January 19, 2007
Director of Media Relations

AMHERST, Mass.—Two leading public intellectuals will discuss issues related to immigration in a public forum to be held at 7 p.m. Tuesday, Jan. 23, in the Cole Assembly Room at Amherst College. The panel, on “The Public Discourse of Immigration in the United States,” will feature renowned Mexican-American memoirist Richard Rodriguez and classicist and historian Victor Davis Hanson, a fellow at the Hoover Institution. The event is open to the public at no charge.

This panel is the second in a series of three free public discussions of timely issues being held at Amherst in January. The discussions, part of the Interterm Colloquia, are designed to connect intellectual theories and ideas to real-world issues. The third discussion, on public education, will take place Jan. 27.

Victor Davis Hanson is the Martin and Illie Anderson Senior Fellow at the Hoover Institution at Stanford University. A well-known scholar of ancient warfare and a commentator on modern warfare, he is a military historian, columnist, essayist and former classics professor. Educated at the University of California, Santa Cruz, the American School of Classical Studies and Stanford University, he lives and works on a farm near Selma, Calif., where he was born in 1953. He has served as a fellow at the Center for Advanced Studies in the Behavioral Sciences in Stanford, Calif., a visiting professor of classics at Stanford University, an Alexander Onassis Fellow and the visiting Shifrin Chair of Military History at the U.S. Naval Academy in Annapolis. Hanson is a recipient of the Eric Breindel Award for opinion journalism.

Hanson has written widely on Greek, agrarian and military history, as well as contemporary culture. He is perhaps best known for 2001 book, Carnage and Culture. His other books include Mexifornia: A State of Becoming (2003) and Ripples of Battle (2003).

Hanson has contributed essays to The New York Times, the Wall Street Journal, the International Herald Tribune and other publications. He has been interviewed often on National Public Radio, PBS and C-Span. He is a columnist for the National Review Online and serves on the editorial board of Arion, the Military History Quarterly and City Journal, as well as the board of the Claremont Institute.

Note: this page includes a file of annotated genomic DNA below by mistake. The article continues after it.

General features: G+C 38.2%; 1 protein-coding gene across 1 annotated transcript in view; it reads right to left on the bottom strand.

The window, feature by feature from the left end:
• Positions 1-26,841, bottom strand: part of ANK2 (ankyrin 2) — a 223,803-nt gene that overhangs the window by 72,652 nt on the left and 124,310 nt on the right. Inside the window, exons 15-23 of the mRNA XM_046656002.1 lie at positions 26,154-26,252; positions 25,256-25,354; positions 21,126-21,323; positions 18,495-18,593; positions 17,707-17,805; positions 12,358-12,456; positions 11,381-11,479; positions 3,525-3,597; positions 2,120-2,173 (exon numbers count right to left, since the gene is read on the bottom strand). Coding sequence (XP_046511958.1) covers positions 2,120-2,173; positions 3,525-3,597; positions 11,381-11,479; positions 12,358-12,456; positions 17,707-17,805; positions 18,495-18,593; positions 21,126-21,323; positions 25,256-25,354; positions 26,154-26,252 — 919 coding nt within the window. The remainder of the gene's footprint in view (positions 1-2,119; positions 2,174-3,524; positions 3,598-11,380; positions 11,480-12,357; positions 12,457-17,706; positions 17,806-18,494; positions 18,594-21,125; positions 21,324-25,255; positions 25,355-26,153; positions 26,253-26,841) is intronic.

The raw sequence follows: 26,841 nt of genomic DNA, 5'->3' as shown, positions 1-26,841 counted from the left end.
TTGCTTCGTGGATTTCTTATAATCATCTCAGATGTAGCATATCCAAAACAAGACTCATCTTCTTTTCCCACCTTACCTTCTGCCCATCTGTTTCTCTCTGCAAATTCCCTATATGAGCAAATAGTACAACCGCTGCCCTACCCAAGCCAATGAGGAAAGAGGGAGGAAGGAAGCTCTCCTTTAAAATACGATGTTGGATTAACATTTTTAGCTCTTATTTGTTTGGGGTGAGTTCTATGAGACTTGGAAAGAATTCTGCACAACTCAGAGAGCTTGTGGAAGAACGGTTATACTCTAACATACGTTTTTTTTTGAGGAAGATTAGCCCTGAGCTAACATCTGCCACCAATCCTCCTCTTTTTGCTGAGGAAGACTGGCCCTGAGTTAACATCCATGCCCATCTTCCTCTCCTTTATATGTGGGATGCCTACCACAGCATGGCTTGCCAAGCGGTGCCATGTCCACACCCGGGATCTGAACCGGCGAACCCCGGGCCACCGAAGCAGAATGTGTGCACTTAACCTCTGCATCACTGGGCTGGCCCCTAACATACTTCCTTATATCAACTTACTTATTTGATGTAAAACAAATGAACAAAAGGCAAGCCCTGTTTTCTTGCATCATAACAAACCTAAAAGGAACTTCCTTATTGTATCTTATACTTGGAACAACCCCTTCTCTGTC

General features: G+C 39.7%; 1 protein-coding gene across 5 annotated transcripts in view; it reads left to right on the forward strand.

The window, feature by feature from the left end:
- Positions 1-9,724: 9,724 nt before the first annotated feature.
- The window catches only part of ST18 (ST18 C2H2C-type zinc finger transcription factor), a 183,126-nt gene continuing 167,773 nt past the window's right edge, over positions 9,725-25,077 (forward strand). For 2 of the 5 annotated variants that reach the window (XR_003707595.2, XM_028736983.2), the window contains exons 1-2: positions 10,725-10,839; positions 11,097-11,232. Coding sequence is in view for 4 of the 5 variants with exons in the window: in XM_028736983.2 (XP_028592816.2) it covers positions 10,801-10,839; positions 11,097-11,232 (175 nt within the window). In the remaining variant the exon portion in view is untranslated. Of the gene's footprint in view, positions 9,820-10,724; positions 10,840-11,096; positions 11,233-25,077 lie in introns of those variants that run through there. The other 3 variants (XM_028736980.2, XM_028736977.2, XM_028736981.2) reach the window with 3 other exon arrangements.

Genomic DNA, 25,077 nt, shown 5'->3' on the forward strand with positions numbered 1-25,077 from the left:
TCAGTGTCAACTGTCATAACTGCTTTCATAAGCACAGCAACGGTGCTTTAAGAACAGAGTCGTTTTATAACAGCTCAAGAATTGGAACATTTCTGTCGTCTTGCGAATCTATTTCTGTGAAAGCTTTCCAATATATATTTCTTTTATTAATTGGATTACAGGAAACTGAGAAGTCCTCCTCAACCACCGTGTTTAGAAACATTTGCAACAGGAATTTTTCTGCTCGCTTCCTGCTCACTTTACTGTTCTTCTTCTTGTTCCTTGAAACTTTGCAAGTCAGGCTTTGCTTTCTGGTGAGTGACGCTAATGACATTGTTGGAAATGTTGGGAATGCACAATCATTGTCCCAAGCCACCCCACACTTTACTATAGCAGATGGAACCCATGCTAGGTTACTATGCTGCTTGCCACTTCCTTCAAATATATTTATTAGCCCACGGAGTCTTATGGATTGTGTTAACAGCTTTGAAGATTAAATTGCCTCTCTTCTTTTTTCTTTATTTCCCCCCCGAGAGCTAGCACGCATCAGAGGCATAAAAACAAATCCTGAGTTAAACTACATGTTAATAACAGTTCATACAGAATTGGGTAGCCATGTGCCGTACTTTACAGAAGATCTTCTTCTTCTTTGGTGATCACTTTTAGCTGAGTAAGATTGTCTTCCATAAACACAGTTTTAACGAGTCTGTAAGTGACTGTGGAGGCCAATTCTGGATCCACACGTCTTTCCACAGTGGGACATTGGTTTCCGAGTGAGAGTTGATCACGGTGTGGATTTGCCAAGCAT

The child of Mexican immigrants to San Francisco, Richard Rodriguez is perhaps best known as the author of Hunger of Memory: The Education of Richard Rodriguez (1982). His other books include Mexico’s Children (1990), Days of Obligation: An Argument With My Mexican Father (1992) and Brown: The Last Discovery of America (2002). An editor at Pacific News Service, Rodriguez has published articles in The New York Times, The Wall Street Journal, the American Scholar, Time and other publications. He is a contributing editor for Harper’s Magazine, U.S. News & World Report and the Sunday Opinion section of the Los Angeles Times.

Rodriguez received a 1997 George Foster Peabody Award for his PBS NewsHour essays on American life. Other awards include the Frankel Medal from the National Endowment for the Humanities and the International Journalism Award from the World Affairs Council of California.

Rodriguez spoke Spanish until he enrolled in a Catholic school at age 6. As a youth in Sacramento, he delivered newspapers and worked as a gardener. Rodriguez received a B.A. degree from Stanford University, an M.A. degree from Columbia University and a Ph.D. in English Renaissance literature from the University of California, Berkeley, He attended the Warburg Institute in London on a Fulbright fellowship.

The talk by Davis and Rodriguez is part of a new program of Interterm Colloquia at Amherst College. New at the college this January, the Interterm Colloquia provide students with an opportunity to engage more deeply in interdisciplinary work while connecting intellectual theories and ideas to complex, real-world problems, and to explore pressing societal concerns in depth. Interterm at Amherst College is a three-week period during the January break when students are given the opportunity to take informal non-credit courses, work on a senior thesis, take part in an internship, participate in community service or take a course at one of the other Five College campuses.